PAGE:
Lisa Bertrand, of St. Louis, felt sad and alone after her pregnancy ended at nine weeks. Her friends and family tried to be supportive, but some of their remarks were piercing and painful. "One friend said, 'The baby must have had a lot of problems,'" she recalls. "To me, it sounded like she was saying, 'It probably wasn't a perfect baby, and so what's there to be so upset about?'" What helped was talking to a friend who cried with Bertrand when she told her the news. "That friend really understood how I felt, and I ended up being the one reassuring her, saying, 'Don't worry; I'll be okay,'" Bertrand said.
No matter how clunky their reaction, most people genuinely want to make a friend who's lost a baby feel better. "Even the most insensitive things that pop out of their mouth are usually motivated by an impulse to make everything okay," says Ann Douglas, author of The Mother of All Pregnancy Books. With a miscarriage, what often gets minimized is the depth of the loss -- or at least that's how it can feel to someone who is hurting. "Even a very early miscarriage is the loss of a baby, and that causes grief," Douglas says. In addition, a woman who loses a pregnancy often feels guilty, as if it's somehow her fault. Friends who don't acknowledge what happened can compound that feeling. "If you aren't sure what to say, just say, 'I'm so sorry,'" suggests Douglas. "It might seem generic, but in most cases, it's the most appropriate thing to tell someone."Don't say...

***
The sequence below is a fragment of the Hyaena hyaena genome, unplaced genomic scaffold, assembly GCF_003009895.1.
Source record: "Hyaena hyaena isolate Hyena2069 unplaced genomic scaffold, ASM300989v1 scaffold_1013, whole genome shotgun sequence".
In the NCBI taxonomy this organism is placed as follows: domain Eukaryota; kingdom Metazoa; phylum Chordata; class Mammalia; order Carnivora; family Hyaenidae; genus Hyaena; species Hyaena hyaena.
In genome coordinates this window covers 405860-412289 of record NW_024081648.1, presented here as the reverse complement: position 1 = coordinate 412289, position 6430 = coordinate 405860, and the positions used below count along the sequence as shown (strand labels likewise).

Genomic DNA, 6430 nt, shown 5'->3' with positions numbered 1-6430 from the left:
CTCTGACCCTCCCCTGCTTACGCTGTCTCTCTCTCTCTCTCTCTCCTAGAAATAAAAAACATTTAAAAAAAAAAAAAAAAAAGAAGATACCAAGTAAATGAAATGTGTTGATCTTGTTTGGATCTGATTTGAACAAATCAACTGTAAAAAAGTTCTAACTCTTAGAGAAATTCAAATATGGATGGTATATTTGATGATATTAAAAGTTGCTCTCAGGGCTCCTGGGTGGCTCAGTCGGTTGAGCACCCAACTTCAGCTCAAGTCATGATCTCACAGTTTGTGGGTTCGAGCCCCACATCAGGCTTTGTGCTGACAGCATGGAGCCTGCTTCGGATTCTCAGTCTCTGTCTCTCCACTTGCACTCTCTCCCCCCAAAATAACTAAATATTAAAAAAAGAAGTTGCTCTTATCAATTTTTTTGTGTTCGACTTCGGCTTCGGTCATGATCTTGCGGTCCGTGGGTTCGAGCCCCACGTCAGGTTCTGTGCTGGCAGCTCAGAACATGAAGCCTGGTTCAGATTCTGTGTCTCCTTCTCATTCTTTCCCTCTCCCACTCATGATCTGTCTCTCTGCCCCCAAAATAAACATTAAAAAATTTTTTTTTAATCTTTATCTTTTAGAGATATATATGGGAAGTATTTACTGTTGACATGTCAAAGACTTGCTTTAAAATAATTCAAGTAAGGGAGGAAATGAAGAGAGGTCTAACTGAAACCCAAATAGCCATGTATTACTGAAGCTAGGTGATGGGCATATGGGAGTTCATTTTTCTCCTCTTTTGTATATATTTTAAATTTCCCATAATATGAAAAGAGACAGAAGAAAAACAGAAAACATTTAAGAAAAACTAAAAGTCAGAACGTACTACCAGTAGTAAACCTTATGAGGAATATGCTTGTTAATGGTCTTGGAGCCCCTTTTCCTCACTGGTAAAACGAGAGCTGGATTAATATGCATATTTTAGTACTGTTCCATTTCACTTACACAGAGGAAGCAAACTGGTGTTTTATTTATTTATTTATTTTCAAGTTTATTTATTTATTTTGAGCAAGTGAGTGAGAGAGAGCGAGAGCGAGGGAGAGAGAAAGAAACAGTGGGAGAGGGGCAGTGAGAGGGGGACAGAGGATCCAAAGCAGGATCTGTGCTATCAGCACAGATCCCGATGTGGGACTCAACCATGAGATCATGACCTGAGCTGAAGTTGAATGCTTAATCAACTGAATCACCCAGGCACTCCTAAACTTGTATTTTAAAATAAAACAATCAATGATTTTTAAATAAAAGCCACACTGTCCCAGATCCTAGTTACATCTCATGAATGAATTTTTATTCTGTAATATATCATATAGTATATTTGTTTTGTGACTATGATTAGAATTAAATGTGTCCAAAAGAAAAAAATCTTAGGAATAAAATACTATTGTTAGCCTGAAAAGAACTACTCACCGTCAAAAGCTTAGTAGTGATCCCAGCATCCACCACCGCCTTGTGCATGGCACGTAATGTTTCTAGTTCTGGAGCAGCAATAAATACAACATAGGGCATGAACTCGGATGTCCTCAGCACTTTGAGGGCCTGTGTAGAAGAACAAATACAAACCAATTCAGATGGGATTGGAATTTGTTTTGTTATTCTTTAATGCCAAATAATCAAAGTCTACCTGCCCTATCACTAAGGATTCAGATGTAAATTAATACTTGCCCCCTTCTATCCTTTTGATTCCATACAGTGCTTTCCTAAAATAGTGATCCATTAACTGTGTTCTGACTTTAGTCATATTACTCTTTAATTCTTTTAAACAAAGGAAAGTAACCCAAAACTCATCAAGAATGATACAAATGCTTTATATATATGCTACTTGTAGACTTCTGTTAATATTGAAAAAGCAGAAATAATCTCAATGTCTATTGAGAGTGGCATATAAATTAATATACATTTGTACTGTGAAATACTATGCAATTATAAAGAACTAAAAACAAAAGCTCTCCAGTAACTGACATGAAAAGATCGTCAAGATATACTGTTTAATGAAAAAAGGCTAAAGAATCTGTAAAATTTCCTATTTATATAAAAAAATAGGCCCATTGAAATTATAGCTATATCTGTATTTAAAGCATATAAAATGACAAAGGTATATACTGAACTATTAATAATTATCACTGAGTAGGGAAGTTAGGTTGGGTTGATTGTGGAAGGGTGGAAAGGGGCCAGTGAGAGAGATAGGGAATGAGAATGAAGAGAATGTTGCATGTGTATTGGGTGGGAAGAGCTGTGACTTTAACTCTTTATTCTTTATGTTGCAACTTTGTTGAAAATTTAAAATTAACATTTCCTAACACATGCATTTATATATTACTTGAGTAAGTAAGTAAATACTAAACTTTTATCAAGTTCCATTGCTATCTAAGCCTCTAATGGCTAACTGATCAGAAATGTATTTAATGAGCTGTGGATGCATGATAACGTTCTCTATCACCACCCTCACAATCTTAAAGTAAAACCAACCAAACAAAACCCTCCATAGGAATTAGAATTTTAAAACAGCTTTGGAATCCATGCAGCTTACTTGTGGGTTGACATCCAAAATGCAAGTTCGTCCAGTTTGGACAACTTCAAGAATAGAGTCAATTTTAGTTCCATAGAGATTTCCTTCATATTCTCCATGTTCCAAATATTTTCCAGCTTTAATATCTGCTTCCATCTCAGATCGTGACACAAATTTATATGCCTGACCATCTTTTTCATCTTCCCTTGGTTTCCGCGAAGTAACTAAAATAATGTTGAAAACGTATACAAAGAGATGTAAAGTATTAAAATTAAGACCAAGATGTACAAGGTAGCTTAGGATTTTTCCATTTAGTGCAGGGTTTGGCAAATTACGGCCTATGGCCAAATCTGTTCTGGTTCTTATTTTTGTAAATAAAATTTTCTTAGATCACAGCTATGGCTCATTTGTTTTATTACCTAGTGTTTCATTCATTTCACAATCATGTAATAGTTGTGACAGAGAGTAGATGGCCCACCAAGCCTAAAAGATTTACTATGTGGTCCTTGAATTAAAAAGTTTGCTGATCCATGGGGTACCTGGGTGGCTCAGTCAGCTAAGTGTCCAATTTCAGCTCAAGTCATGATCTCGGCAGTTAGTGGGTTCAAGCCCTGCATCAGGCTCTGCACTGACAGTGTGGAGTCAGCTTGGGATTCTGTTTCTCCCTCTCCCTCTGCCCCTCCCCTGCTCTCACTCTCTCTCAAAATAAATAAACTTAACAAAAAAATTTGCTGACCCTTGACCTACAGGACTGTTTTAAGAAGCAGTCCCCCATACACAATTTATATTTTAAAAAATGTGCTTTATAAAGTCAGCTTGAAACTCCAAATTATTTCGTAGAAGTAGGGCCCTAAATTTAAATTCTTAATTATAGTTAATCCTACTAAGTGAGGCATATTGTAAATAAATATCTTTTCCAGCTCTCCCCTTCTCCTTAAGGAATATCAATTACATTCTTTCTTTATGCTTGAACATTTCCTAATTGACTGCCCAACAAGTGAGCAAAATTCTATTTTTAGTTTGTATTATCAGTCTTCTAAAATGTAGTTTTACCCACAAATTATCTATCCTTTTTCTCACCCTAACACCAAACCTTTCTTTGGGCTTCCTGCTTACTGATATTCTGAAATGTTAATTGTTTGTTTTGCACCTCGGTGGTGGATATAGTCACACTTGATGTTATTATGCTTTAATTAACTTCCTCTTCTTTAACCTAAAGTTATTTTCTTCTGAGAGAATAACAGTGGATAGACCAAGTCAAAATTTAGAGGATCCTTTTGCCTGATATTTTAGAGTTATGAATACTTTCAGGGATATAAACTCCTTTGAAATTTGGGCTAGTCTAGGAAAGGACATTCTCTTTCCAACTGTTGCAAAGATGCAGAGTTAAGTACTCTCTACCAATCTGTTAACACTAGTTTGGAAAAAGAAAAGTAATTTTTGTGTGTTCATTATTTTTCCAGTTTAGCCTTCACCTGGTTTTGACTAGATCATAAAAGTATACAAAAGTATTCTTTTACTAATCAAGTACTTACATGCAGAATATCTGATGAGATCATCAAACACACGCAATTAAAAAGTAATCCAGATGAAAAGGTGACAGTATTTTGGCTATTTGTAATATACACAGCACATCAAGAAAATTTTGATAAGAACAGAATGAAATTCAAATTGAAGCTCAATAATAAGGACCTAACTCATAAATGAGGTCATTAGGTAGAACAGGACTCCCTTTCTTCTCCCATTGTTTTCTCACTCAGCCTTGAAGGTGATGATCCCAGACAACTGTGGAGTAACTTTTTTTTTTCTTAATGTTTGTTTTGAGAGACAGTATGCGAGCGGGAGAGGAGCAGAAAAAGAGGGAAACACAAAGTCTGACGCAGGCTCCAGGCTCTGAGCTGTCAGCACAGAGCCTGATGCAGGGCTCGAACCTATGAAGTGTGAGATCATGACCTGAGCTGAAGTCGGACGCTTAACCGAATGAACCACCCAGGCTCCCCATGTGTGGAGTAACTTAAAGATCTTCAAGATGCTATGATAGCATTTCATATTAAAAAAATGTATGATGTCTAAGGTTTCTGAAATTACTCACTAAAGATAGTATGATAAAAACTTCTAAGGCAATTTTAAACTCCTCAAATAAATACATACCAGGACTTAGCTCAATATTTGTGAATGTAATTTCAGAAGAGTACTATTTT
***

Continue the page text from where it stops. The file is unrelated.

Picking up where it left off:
- "It just wasn't meant to be." It's easy to be philosophical when it's not happening to you.
- "Are you going to try again?" When someone's grieving the loss of an unborn child, she doesn't really want to think about another just yet.
- "At least you know you can get pregnant!" Right. But she also knows she can lose the baby. Not something she wants to be reminded of.
- "I'm so sorry to hear about what happened."
- "I'm here if you feel like talking about it."
- "Can I watch your kids or run errands for you? I'd like to help in any way I can."